CBD could help cannabis addicts

CBD could prove to be a key weapon in the fight against cannabis addiction.

A study by researchers at University College London (UCL) found cannabidiol can help users cut their consumption of the drug by alleviating withdrawal symptoms, such as anxiety.

UCL’s Val Curran said a dose of CBD halved the amount of cannabis that users smoked after six months compared with a placebo.

She told New Scientist: “CBD gets rid of the toxic effects of THC.”

The UCL website states that in Europe, 1% of all adults and nearly 2% of 14-17 year olds are addicted to cannabis.

It adds: “At present, clinicians rely on psychological treatments which have very limited effectiveness. There is no pharmacological treatment for cannabis addiction.

“Converging preclinical and human research suggests cannabidiol to be a highly promising treatment, with excellent tolerability and safety.

“One of the key withdrawal effects of cannabis is anxiety and CBD reduces anxiety.

“CBD has shown promising pro-cognitive and neuroprotective effects which may reverse some of the cognitive deficits associated with cannabis dependence that are a barrier to the effectiveness of psychotherapies.”

Cannabis and CBD
CBD could help cannabis users quit

The statement adds: “Overall, evidence now suggests that CBD is a logical treatment for cannabis dependence, by targeting key mechanisms both in dependence and equally importantly, cannabis withdrawal symptoms.”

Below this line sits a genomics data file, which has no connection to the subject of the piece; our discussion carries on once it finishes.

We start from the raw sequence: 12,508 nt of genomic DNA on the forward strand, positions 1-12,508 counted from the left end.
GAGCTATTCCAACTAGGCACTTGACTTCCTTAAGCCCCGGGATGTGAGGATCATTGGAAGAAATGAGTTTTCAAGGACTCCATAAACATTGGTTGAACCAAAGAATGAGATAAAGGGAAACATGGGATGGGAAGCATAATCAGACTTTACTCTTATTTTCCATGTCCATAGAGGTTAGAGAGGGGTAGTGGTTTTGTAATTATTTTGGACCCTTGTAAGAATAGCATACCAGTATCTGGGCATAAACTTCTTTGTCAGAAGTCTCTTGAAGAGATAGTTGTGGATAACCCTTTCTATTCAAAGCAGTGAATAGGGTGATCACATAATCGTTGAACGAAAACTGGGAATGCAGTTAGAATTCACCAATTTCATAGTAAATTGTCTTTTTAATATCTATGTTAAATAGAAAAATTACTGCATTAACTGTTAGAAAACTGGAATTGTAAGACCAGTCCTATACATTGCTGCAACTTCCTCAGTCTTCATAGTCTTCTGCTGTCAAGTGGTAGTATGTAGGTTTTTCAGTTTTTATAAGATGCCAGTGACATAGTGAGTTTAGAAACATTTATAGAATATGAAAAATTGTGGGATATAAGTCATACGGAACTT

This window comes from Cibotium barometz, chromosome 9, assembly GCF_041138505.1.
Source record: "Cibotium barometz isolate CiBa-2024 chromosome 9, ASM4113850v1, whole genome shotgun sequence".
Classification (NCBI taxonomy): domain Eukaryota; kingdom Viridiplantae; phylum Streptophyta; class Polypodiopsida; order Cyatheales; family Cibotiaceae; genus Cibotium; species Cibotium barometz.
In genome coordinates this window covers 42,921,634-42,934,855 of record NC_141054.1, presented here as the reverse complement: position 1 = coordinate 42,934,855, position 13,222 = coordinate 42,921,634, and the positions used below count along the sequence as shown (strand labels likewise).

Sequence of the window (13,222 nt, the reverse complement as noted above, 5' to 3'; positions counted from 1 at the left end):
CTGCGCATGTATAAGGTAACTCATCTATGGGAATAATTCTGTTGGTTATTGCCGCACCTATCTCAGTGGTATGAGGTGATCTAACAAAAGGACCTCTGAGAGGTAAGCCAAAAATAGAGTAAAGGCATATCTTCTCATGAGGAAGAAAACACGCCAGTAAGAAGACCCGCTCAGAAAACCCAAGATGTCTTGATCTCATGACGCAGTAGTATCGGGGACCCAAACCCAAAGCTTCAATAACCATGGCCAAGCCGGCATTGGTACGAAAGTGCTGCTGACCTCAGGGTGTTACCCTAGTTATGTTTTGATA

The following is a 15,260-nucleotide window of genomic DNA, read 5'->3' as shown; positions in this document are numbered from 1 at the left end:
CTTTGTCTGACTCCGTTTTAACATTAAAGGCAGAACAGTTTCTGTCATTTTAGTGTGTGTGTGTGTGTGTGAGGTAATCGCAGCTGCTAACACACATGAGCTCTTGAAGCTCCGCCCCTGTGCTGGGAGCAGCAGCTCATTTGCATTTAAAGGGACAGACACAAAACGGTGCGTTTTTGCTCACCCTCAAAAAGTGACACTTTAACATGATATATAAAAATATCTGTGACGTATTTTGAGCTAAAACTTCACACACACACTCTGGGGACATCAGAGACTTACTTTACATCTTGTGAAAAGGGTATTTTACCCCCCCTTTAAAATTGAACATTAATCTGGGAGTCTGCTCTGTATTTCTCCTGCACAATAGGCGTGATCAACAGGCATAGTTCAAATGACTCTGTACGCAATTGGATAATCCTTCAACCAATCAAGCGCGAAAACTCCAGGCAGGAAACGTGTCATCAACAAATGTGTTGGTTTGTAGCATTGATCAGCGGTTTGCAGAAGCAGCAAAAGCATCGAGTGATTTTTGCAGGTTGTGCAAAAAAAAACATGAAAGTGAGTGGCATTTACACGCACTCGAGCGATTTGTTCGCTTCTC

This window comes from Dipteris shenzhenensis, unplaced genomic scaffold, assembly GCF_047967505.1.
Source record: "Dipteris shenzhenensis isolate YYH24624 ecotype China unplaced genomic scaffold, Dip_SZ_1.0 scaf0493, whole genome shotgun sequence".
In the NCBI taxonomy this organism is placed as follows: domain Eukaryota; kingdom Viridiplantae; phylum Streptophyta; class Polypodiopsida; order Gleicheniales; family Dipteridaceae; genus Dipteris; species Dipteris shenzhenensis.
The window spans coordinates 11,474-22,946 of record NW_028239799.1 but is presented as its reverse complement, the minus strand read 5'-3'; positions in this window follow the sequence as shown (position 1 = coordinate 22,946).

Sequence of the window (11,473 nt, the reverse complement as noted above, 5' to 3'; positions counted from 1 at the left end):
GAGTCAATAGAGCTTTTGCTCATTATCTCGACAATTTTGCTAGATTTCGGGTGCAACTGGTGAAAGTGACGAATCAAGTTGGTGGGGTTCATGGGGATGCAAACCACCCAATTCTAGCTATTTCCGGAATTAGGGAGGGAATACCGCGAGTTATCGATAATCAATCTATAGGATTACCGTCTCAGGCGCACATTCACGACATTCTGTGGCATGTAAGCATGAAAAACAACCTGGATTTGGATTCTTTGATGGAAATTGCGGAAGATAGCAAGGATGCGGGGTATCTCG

The project’s objectives are first to determine the optimal dose of CBD and then evaluate its efficacy in treating cannabis dependence. The research has yet to be published or reviewed.

Earlier this month it was revealed that researchers at Western University in Ontario, Canada, have unveiled the molecular mechanisms at work that cause CBD to block the psychiatric side-effects caused by THC.

It has been previously shown that strains of cannabis with high levels of THC and low levels of CBD can cause increased psychiatric effects including paranoia, anxiety, and addictive behaviours, but why that was happening was not fully understood.

The research team investigated the role of a molecule in the brain’s hippocampus called extracellular-signal regulated kinase (ERK), which triggers the neuropsychiatric effects of THC.